At a time when government is proposing new tough on crime legislation, Judge Reilly provides an enlightening and timely perspective. He shows us why harsher punishments for offenders don't necessarily make our societies safer, why the white justice system is failing First Nations communities, why jail time is not the cure-all answer some think it to be, and how corruption continues to plague tribal leadership.

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Beyond Blood: Rethinking Indigenous Identity
Format: Paperback
Text Content Territories: Indigenous Canadian;

Beginning with an historic overview of legislative enactments defining Indian status and their impact on First Nations, the author examines contemporary court rulings dealing with Aboriginal rights and the Canadian Charter of Rights and Freedoms in relation to Indigenous identity. She also examines various band membership codes to determine how they affect Indigenous identity, and how their reliance on status criteria perpetuates discrimination. She offers suggestions for a better way of determining Indigenous identity and citizenship and argues that First Nations themselves must determine their citizenship based on ties to the community, not blood or status.

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Braiding Legal Orders: Implementing the United Nations Declaration on the Rights of Indigenous Peoples
Format: Paperback
Text Content Territories: Indigenous Canadian;
Grade Levels: University/College;

An examination of international, Indigenous, and Canadian constitutional law relating to the implementation of UNDRIP in Canada by leading Indigenous legal scholars and policy leaders.

Implementation in Canada of the United Nations Declaration on the Rights of Indigenous Peoples (UNDRIP) is a pivotal opportunity to explore the relationship between international law, Indigenous peoples' own laws, and Canada's constitutional narratives.

Two significant statements by the current Liberal government - the May 2016 address by Indigenous Affairs Minister Carolyn Bennett to the Permanent Forum on Indigenous Issues at the United Nations and the September 2017 address to the United Nations by Prime Minister Justin Trudeau - have endorsed UNDRIP and committed Canada to implementing it as “a way forward” on the path to genuine nation-to-nation relationships with Indigenous peoples. In response, these essays engage with the legal, historical, political, and practical aspects of UNDRIP implementation. Written by Indigenous legal scholars and policy leaders, and guided by the metaphor of braiding international, domestic, and Indigenous laws into a strong, unified whole composed of distinct parts, the book makes visible the possibilities for reconciliation from different angles and under different lenses.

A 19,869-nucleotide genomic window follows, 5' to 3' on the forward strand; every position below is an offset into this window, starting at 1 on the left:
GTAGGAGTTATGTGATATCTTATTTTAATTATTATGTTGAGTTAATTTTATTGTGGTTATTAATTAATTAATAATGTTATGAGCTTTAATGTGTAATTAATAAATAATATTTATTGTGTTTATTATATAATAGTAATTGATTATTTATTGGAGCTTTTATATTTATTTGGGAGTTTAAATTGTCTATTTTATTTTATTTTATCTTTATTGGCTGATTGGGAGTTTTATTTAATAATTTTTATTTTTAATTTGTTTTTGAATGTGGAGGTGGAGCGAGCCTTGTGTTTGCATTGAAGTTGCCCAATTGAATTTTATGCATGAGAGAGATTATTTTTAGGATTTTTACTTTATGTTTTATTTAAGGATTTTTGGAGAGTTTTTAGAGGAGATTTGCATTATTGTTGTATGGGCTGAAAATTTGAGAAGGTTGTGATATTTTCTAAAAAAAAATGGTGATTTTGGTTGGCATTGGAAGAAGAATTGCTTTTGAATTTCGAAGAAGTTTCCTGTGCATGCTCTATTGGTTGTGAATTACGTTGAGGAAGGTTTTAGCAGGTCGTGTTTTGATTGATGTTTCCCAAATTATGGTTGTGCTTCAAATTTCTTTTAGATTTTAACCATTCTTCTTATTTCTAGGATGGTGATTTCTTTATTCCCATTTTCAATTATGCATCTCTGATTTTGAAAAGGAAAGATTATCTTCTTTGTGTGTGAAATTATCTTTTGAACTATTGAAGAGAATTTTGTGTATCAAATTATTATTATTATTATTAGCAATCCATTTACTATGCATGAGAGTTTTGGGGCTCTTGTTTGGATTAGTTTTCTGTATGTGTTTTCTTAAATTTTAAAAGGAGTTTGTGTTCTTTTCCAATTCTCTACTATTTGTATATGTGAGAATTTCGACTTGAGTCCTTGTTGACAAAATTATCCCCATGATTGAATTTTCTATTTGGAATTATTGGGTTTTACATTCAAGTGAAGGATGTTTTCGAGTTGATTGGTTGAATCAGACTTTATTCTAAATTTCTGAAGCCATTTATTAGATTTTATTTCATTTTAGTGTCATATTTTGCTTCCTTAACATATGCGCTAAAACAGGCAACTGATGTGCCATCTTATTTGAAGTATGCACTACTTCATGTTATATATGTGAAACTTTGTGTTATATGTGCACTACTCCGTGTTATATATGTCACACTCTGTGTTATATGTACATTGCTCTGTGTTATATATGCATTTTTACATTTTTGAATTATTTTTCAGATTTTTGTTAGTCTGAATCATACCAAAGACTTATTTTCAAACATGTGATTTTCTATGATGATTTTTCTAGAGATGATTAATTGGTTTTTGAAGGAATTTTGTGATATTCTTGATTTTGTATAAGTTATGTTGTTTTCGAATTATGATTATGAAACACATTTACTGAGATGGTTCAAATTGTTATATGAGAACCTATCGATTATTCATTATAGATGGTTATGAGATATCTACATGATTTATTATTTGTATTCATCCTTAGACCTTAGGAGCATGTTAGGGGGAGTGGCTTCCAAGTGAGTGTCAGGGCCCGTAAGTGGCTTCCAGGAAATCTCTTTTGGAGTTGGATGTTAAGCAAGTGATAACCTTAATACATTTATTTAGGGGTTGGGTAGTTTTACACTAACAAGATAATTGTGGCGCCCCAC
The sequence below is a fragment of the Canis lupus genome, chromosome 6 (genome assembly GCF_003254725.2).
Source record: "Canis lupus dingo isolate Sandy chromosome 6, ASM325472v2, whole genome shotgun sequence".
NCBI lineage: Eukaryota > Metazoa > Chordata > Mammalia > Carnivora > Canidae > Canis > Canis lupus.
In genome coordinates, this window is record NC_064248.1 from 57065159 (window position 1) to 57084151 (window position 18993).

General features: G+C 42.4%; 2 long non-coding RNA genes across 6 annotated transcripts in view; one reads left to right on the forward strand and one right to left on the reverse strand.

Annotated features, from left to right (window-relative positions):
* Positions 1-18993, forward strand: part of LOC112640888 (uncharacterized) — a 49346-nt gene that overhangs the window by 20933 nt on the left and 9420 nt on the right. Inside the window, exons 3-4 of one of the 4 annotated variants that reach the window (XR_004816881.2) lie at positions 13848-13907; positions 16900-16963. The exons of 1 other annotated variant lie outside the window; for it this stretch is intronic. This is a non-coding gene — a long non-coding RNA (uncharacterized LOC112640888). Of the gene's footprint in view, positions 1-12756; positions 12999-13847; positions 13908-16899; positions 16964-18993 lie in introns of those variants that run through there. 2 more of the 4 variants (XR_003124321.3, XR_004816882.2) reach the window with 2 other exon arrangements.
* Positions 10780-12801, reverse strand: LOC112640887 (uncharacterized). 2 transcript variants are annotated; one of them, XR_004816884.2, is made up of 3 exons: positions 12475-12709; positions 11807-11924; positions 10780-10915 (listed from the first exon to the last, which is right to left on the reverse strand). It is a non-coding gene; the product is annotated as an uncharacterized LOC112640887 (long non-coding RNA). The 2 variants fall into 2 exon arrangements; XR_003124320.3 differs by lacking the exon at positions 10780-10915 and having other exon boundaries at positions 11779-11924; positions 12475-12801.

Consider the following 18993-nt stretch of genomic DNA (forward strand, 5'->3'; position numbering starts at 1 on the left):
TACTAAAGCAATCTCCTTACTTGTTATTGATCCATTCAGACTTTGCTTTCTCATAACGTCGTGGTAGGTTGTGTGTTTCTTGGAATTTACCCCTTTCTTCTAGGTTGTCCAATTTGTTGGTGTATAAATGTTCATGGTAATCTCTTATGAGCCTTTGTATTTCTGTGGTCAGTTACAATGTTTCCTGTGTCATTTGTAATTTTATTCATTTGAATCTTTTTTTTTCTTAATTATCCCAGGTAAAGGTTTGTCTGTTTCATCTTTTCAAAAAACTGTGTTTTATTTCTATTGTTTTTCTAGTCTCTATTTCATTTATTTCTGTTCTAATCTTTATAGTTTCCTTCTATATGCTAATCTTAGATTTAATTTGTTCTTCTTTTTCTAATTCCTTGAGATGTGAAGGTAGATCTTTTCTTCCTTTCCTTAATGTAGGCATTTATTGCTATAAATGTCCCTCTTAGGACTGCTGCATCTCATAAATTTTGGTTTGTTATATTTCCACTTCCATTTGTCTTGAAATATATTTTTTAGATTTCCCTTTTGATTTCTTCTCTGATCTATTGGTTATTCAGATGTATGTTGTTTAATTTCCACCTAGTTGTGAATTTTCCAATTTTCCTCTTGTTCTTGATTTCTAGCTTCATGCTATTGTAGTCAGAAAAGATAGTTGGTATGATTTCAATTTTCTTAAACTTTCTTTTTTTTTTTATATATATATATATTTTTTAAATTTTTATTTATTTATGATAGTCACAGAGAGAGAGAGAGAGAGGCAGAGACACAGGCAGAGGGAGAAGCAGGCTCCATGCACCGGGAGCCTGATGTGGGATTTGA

Educator Information
Table of Contents
Preface | ix
Larry Chartrand, Oonagh E. Fitzgerald and Risa Schwartz

Introduction | 1
John Borrows

Part I: International Law Perspectives

1 The Art of Braiding Indigenous Peoples’ Inherent Human Rights into the Law of Nation-States | 13
James (Sa’ke’j) Youngblood Henderson

2 Using Legislation to Implement the UN Declaration on the Rights of Indigenous Peoples | 21
Sheryl Lightfoot

3 Revitalizing Canada’s Indigenous Constitution: Two Challenges | 29
John Borrows

4 “We have never been domestic”: State Legitimacy and the Indigenous Question. 39
Joshua Nichols

5 Indigenous Legal Orders, Canadian Law and UNDRIP | 47
Gordon Christie

6 Bringing a Gendered Lens to Implementing the UN Declaration on the Rights of Indigenous Peoples | 55
Brenda L. Gunn

Part II: Indigenous Law Perspectives

7 Braiding the Incommensurable: Indigenous Legal Traditions and the Duty to Consult | 65
Sarah Morales

8 Mapping the Meaning of Reconciliation in Canada: Implications for Métis-Canada Memoranda of Understanding on Reconciliation Negotiations | 83
Larry Chartrand

9 Our Languages Are Sacred: Indigenous Language Rights in Canada | 93
Lorena Sekwan Fontaine

10 Navigating Our Ongoing Sacred Legal Relationship with Nibi (Water) | 101
Aimée Craft

11 Rebuilding Relationships and Nations: A Mi’kmaw Perspective of the Path to Reconciliation | 111
Cheryl Knockwood

12 Canary in a Coal Mine: Indigenous Women and Extractive Industries in Canada | 119
Sarah Morales

Part III: Domestic Law Perspectives

13 Beyond Van der Peet: Bringing Together International, Indigenous and Constitutional Law | 135
Brenda L. Gunn

14 UNDRIP and the Move to the Nation-to-Nation Relationship | 145
Joshua Nichols

15 Options for Implementing UNDRIP without Creating Another Empty Box | 153
Jeffery G. Hewitt

16 Asserted vs. Established Rights and the Promise of UNDRIP |159
Robert Hamilton

17 Articles 27 and 46(2): UNDRIP Signposts Pointing beyond the Justifiable-infringement Morass of Section 35 | 167
Ryan Beaton

18 Strategizing UNDRIP Implementation: Some Fundamentals | 177
Kerry Wilkins

19 UNDRIP Implementation, Intercultural Learning and Substantive Engagement with Indigenous Legal Orders | 189
Hannah Askew

Part IV: Concluding Thoughts

20 Implementation of UNDRIP within Canadian and Indigenous Law: Assessing Challenges | 199
Gordon Christie

21 Conflicts or Complementarity with Domestic Systems? UNDRIP, Aboriginal Law and the Future of International Norms in Canada | 207
Joshua Nichols and Robert Hamilton

22 UNDRIP as a Catalyst for Aboriginal and Treaty Rights Implementation and Reconciliation | 215